6. The battle lines were drawn - with former Sharks captain and a teammate of Plumtree Craig Jamieson having taken a stance opposing Smit - and soon afterwards (14 June 2013 to be precise), the boil was finally 'lanced' when Saad went public with his and the board's support for Smit - admitting that "one may wish to discretely follow a chosen strategy". However, he was no longer able to work 'behind the scenes' and the battle lines were drawn.
7. Then last week the inevitable stand-off came at a meeting between John Smit and John Plumtree, two men who worked together so many years as coach and captain, now antagonists. Plumtree walked out immediately, even though it was said he would stay till the end of the Super Rugby season. Some reports suggested (only because yet again details were withheld) that Plumtree will be paid out for the entire two years promised to him by another departing the scene, Van Zyl.
8. Another incident that exposed the inability (or perhaps unwillingness) of some officials to deal proactively with issues, rather than do crisis management, came after former Royal Marine Brett Williams was beaten to death at the King's Park Stadium in the hours after the Super Rugby match between the Sharks and Rebels on Saturday, 23 March 2013. While the matter was handed over to the police, Sharks officials' responses to media queries were less than forthcoming. It caused more ugly headlines, as news hounds turned to other sources for their information.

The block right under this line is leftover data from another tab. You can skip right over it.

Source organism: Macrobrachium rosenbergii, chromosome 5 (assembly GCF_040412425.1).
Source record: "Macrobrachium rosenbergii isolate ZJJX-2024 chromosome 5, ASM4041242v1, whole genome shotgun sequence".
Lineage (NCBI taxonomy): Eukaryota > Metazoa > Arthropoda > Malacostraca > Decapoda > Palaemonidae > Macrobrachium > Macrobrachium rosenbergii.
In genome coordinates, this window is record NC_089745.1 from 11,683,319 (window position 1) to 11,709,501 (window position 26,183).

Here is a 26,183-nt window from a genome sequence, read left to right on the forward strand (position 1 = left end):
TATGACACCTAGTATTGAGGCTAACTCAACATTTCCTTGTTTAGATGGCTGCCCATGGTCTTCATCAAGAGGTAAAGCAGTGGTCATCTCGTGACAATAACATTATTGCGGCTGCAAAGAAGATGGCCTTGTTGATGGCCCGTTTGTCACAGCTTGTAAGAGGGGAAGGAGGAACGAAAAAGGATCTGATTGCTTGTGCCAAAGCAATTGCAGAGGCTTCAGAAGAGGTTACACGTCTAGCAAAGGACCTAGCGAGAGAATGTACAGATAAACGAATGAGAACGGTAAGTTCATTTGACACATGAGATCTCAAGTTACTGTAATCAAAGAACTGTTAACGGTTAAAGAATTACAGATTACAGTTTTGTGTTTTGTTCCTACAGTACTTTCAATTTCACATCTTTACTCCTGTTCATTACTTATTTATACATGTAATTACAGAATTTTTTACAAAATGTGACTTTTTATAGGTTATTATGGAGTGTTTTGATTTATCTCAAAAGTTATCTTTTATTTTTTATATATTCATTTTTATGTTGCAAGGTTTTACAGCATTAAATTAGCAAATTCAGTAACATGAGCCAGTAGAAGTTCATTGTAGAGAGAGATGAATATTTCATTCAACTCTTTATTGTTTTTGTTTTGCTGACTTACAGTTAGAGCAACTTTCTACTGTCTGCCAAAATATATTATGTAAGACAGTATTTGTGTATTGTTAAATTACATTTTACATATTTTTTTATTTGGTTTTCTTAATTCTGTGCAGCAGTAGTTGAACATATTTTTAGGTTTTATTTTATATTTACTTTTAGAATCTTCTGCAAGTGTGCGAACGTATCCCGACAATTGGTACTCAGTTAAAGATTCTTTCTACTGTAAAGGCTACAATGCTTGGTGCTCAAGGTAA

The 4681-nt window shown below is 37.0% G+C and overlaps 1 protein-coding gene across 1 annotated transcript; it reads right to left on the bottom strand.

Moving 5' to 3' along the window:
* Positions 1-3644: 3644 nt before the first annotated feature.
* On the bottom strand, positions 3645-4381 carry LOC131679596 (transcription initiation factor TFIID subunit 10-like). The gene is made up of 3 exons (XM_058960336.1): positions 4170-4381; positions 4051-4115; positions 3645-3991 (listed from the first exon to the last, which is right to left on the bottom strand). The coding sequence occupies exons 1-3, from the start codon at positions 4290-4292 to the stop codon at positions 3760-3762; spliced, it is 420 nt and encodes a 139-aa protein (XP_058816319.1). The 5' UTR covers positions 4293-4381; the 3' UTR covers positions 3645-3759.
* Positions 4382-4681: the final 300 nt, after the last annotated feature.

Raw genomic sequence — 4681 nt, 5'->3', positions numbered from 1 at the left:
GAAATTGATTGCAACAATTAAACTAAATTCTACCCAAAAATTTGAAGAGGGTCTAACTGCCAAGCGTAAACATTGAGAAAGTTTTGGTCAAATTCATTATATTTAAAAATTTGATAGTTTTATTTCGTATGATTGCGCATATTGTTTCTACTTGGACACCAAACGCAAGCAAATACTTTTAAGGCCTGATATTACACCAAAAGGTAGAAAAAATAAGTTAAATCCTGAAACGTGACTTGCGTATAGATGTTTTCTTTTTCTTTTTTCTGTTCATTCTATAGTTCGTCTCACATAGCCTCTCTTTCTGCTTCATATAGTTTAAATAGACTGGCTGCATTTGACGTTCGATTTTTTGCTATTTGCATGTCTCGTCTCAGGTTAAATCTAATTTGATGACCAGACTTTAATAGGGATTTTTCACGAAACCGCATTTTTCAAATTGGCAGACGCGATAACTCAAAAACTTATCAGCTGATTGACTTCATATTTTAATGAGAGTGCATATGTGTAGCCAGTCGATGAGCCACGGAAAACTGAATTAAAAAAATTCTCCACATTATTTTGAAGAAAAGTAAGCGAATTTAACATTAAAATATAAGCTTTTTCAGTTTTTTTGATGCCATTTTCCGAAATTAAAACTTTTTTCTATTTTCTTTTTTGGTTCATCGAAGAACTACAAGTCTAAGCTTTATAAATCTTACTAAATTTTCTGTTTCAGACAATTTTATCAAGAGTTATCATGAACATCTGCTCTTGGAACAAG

9. Then there was the Keegan Daniel (English-versus-Afrikaans) saga in mid-May, a non issue if there ever was one. But again the manner in which it was dealt with suggested crisis management, rather than proactive deeds.
One thing is for certain, the damage can't be undone and the Sharks must move on - with the spotlight now firmly on Smit and Venter to ensure the forthcoming Currie Cup season and the 2014 Super Rugby campaign bring success on the field. That is the only place where they can silence their critics and repay the faith shown by Saad and company.
However, a few intriguing questions remain.
We know Plumtree did not leave willingly, that much is obvious, and the hurt he feels now can't be put in words.
But did Brian van Zyl leave of his own free will or was he forced to 'walk the plank' - given his public outburst against Smit, the man he is supposed to 'mentor' for the next six months?
And what exactly was Saad's role in all this? Is Smit being used to completely overhaul the structures put in place by Van Zyl?
I'm sure we have not seen, nor heard, the last of the 'feeding frenzy' in the Shark Tank!
By Jan de Koning